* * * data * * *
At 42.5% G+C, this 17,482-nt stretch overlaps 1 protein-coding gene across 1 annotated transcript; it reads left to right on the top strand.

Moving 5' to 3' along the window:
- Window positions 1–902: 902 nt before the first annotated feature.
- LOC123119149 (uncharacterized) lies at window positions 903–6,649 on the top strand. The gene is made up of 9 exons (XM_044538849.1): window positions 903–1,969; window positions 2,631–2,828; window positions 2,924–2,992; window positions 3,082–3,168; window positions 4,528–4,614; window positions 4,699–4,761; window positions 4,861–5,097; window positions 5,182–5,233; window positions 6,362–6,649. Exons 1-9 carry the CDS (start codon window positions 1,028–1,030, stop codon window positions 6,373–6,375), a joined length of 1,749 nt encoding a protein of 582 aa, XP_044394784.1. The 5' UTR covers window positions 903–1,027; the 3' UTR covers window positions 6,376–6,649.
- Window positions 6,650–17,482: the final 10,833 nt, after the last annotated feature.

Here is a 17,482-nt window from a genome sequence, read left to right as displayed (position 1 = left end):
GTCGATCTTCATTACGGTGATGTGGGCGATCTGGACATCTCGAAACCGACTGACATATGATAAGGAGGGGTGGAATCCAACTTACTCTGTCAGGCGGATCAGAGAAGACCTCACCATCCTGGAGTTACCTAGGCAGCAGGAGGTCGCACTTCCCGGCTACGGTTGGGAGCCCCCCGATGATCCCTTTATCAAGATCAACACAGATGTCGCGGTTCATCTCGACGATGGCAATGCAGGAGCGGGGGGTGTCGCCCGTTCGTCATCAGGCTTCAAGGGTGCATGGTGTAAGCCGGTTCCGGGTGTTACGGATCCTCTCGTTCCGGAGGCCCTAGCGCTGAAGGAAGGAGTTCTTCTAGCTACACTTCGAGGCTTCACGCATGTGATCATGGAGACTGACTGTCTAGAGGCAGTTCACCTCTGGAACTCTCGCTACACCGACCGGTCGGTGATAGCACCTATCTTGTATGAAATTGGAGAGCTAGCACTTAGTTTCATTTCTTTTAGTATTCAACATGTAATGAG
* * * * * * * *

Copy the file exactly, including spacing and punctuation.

At 42.5% G+C, this 17,482-nt stretch overlaps 1 protein-coding gene across 1 annotated transcript; it reads left to right on the top strand.

Moving 5' to 3' along the window:
- Window positions 1–902: 902 nt before the first annotated feature.
- LOC123119149 (uncharacterized) lies at window positions 903–6,649 on the top strand. The gene is made up of 9 exons (XM_044538849.1): window positions 903–1,969; window positions 2,631–2,828; window positions 2,924–2,992; window positions 3,082–3,168; window positions 4,528–4,614; window positions 4,699–4,761; window positions 4,861–5,097; window positions 5,182–5,233; window positions 6,362–6,649. Exons 1-9 carry the CDS (start codon window positions 1,028–1,030, stop codon window positions 6,373–6,375), a joined length of 1,749 nt encoding a protein of 582 aa, XP_044394784.1. The 5' UTR covers window positions 903–1,027; the 3' UTR covers window positions 6,376–6,649.
- Window positions 6,650–17,482: the final 10,833 nt, after the last annotated feature.

Here is a 17,482-nt window from a genome sequence, read left to right as displayed (position 1 = left end):
GTCGATCTTCATTACGGTGATGTGGGCGATCTGGACATCTCGAAACCGACTGACATATGATAAGGAGGGGTGGAATCCAACTTACTCTGTCAGGCGGATCAGAGAAGACCTCACCATCCTGGAGTTACCTAGGCAGCAGGAGGTCGCACTTCCCGGCTACGGTTGGGAGCCCCCCGATGATCCCTTTATCAAGATCAACACAGATGTCGCGGTTCATCTCGACGATGGCAATGCAGGAGCGGGGGGTGTCGCCCGTTCGTCATCAGGCTTCAAGGGTGCATGGTGTAAGCCGGTTCCGGGTGTTACGGATCCTCTCGTTCCGGAGGCCCTAGCGCTGAAGGAAGGAGTTCTTCTAGCTACACTTCGAGGCTTCACGCATGTGATCATGGAGACTGACTGTCTAGAGGCAGTTCACCTCTGGAACTCTCGCTACACCGACCGGTCGGTGATAGCACCTATCTTGTATGAAATTGGAGAGCTAGCACTTAGTTTCATTTCTTTTAGTATTCAACATGTAATGAG